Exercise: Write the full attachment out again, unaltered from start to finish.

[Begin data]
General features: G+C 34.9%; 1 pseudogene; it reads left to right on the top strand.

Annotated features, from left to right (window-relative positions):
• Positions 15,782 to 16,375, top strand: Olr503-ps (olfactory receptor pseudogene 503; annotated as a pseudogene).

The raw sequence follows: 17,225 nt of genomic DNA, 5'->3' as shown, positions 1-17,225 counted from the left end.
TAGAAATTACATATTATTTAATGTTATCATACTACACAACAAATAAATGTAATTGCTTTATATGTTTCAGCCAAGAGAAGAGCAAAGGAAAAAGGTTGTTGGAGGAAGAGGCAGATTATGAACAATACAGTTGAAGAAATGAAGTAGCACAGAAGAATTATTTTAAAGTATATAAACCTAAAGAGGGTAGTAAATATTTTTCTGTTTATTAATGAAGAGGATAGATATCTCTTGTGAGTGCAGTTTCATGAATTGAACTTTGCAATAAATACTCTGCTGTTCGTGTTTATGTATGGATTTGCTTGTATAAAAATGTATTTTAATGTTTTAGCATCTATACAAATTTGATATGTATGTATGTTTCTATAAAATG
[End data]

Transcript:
General features: G+C 34.9%; 1 pseudogene; it reads left to right on the top strand.

Annotated features, from left to right (window-relative positions):
• Positions 15,782 to 16,375, top strand: Olr503-ps (olfactory receptor pseudogene 503; annotated as a pseudogene).

The raw sequence follows: 17,225 nt of genomic DNA, 5'->3' as shown, positions 1-17,225 counted from the left end.
TAGAAATTACATATTATTTAATGTTATCATACTACACAACAAATAAATGTAATTGCTTTATATGTTTCAGCCAAGAGAAGAGCAAAGGAAAAAGGTTGTTGGAGGAAGAGGCAGATTATGAACAATACAGTTGAAGAAATGAAGTAGCACAGAAGAATTATTTTAAAGTATATAAACCTAAAGAGGGTAGTAAATATTTTTCTGTTTATTAATGAAGAGGATAGATATCTCTTGTGAGTGCAGTTTCATGAATTGAACTTTGCAATAAATACTCTGCTGTTCGTGTTTATGTATGGATTTGCTTGTATAAAAATGTATTTTAATGTTTTAGCATCTATACAAATTTGATATGTATGTATGTTTCTATAAAATG